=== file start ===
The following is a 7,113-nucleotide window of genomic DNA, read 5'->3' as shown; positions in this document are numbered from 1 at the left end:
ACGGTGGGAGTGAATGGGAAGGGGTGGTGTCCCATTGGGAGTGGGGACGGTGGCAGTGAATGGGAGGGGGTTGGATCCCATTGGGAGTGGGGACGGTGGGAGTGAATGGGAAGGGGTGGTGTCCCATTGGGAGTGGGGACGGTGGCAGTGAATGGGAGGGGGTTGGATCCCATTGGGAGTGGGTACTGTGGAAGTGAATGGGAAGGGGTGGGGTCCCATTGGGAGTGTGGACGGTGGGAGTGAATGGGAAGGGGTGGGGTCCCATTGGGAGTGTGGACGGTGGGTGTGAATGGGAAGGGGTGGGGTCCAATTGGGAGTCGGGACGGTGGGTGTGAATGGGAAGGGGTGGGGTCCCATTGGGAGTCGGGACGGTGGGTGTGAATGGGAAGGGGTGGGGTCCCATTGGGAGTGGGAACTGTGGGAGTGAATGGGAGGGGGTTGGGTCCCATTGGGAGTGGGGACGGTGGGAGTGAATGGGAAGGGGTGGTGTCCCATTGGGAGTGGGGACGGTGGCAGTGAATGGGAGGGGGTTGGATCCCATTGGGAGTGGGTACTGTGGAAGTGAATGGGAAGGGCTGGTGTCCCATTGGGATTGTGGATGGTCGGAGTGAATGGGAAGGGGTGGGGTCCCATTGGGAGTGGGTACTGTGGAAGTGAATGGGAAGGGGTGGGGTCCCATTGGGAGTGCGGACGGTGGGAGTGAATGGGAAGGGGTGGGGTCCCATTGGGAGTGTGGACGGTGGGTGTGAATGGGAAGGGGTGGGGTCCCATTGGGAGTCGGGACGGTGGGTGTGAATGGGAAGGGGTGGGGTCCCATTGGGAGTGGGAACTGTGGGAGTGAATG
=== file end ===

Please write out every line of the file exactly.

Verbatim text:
The following is a 7,113-nucleotide window of genomic DNA, read 5'->3' as shown; positions in this document are numbered from 1 at the left end:
ACGGTGGGAGTGAATGGGAAGGGGTGGTGTCCCATTGGGAGTGGGGACGGTGGCAGTGAATGGGAGGGGGTTGGATCCCATTGGGAGTGGGGACGGTGGGAGTGAATGGGAAGGGGTGGTGTCCCATTGGGAGTGGGGACGGTGGCAGTGAATGGGAGGGGGTTGGATCCCATTGGGAGTGGGTACTGTGGAAGTGAATGGGAAGGGGTGGGGTCCCATTGGGAGTGTGGACGGTGGGAGTGAATGGGAAGGGGTGGGGTCCCATTGGGAGTGTGGACGGTGGGTGTGAATGGGAAGGGGTGGGGTCCAATTGGGAGTCGGGACGGTGGGTGTGAATGGGAAGGGGTGGGGTCCCATTGGGAGTCGGGACGGTGGGTGTGAATGGGAAGGGGTGGGGTCCCATTGGGAGTGGGAACTGTGGGAGTGAATGGGAGGGGGTTGGGTCCCATTGGGAGTGGGGACGGTGGGAGTGAATGGGAAGGGGTGGTGTCCCATTGGGAGTGGGGACGGTGGCAGTGAATGGGAGGGGGTTGGATCCCATTGGGAGTGGGTACTGTGGAAGTGAATGGGAAGGGCTGGTGTCCCATTGGGATTGTGGATGGTCGGAGTGAATGGGAAGGGGTGGGGTCCCATTGGGAGTGGGTACTGTGGAAGTGAATGGGAAGGGGTGGGGTCCCATTGGGAGTGCGGACGGTGGGAGTGAATGGGAAGGGGTGGGGTCCCATTGGGAGTGTGGACGGTGGGTGTGAATGGGAAGGGGTGGGGTCCCATTGGGAGTCGGGACGGTGGGTGTGAATGGGAAGGGGTGGGGTCCCATTGGGAGTGGGAACTGTGGGAGTGAATG